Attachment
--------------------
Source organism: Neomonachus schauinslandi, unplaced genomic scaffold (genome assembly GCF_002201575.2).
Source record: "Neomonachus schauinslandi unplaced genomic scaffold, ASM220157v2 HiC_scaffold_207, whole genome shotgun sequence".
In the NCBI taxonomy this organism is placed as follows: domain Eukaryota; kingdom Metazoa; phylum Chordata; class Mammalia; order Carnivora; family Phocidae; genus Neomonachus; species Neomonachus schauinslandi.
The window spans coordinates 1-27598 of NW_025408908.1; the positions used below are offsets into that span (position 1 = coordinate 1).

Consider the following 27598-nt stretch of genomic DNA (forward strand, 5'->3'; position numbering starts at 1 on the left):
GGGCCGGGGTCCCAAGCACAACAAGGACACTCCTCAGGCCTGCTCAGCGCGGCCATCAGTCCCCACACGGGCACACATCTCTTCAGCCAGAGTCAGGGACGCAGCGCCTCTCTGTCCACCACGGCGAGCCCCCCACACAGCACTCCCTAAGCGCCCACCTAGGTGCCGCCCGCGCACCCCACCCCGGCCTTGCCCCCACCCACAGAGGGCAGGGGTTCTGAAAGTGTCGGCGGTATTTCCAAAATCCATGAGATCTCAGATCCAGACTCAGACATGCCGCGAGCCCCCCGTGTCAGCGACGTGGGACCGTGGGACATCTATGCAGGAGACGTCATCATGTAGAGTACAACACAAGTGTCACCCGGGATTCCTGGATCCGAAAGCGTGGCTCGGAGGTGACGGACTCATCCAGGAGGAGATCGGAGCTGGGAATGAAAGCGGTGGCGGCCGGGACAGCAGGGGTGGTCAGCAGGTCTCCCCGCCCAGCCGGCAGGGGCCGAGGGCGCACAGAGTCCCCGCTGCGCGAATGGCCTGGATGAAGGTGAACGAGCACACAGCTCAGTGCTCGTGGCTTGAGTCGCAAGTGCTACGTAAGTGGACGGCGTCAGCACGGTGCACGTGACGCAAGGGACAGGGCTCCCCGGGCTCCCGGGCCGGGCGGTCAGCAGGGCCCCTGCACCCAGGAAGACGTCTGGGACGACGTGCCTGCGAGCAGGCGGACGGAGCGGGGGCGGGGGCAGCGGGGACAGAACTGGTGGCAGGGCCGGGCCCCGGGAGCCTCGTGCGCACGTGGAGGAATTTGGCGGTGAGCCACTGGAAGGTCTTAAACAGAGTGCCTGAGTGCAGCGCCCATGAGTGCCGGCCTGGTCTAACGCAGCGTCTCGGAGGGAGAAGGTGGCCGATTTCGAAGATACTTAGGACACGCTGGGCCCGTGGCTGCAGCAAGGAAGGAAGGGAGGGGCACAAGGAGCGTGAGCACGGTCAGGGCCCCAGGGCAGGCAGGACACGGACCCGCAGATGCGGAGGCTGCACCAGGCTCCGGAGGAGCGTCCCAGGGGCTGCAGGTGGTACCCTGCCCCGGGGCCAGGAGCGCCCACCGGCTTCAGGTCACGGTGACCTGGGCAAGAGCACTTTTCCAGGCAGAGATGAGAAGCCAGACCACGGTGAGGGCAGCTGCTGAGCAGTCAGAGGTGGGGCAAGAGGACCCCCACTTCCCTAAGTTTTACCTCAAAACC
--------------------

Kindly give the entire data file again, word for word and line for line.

Source organism: Neomonachus schauinslandi, unplaced genomic scaffold (genome assembly GCF_002201575.2).
Source record: "Neomonachus schauinslandi unplaced genomic scaffold, ASM220157v2 HiC_scaffold_207, whole genome shotgun sequence".
In the NCBI taxonomy this organism is placed as follows: domain Eukaryota; kingdom Metazoa; phylum Chordata; class Mammalia; order Carnivora; family Phocidae; genus Neomonachus; species Neomonachus schauinslandi.
The window spans coordinates 1-27598 of NW_025408908.1; the positions used below are offsets into that span (position 1 = coordinate 1).

Consider the following 27598-nt stretch of genomic DNA (forward strand, 5'->3'; position numbering starts at 1 on the left):
GGGCCGGGGTCCCAAGCACAACAAGGACACTCCTCAGGCCTGCTCAGCGCGGCCATCAGTCCCCACACGGGCACACATCTCTTCAGCCAGAGTCAGGGACGCAGCGCCTCTCTGTCCACCACGGCGAGCCCCCCACACAGCACTCCCTAAGCGCCCACCTAGGTGCCGCCCGCGCACCCCACCCCGGCCTTGCCCCCACCCACAGAGGGCAGGGGTTCTGAAAGTGTCGGCGGTATTTCCAAAATCCATGAGATCTCAGATCCAGACTCAGACATGCCGCGAGCCCCCCGTGTCAGCGACGTGGGACCGTGGGACATCTATGCAGGAGACGTCATCATGTAGAGTACAACACAAGTGTCACCCGGGATTCCTGGATCCGAAAGCGTGGCTCGGAGGTGACGGACTCATCCAGGAGGAGATCGGAGCTGGGAATGAAAGCGGTGGCGGCCGGGACAGCAGGGGTGGTCAGCAGGTCTCCCCGCCCAGCCGGCAGGGGCCGAGGGCGCACAGAGTCCCCGCTGCGCGAATGGCCTGGATGAAGGTGAACGAGCACACAGCTCAGTGCTCGTGGCTTGAGTCGCAAGTGCTACGTAAGTGGACGGCGTCAGCACGGTGCACGTGACGCAAGGGACAGGGCTCCCCGGGCTCCCGGGCCGGGCGGTCAGCAGGGCCCCTGCACCCAGGAAGACGTCTGGGACGACGTGCCTGCGAGCAGGCGGACGGAGCGGGGGCGGGGGCAGCGGGGACAGAACTGGTGGCAGGGCCGGGCCCCGGGAGCCTCGTGCGCACGTGGAGGAATTTGGCGGTGAGCCACTGGAAGGTCTTAAACAGAGTGCCTGAGTGCAGCGCCCATGAGTGCCGGCCTGGTCTAACGCAGCGTCTCGGAGGGAGAAGGTGGCCGATTTCGAAGATACTTAGGACACGCTGGGCCCGTGGCTGCAGCAAGGAAGGAAGGGAGGGGCACAAGGAGCGTGAGCACGGTCAGGGCCCCAGGGCAGGCAGGACACGGACCCGCAGATGCGGAGGCTGCACCAGGCTCCGGAGGAGCGTCCCAGGGGCTGCAGGTGGTACCCTGCCCCGGGGCCAGGAGCGCCCACCGGCTTCAGGTCACGGTGACCTGGGCAAGAGCACTTTTCCAGGCAGAGATGAGAAGCCAGACCACGGTGAGGGCAGCTGCTGAGCAGTCAGAGGTGGGGCAAGAGGACCCCCACTTCCCTAAGTTTTACCTCAAAACC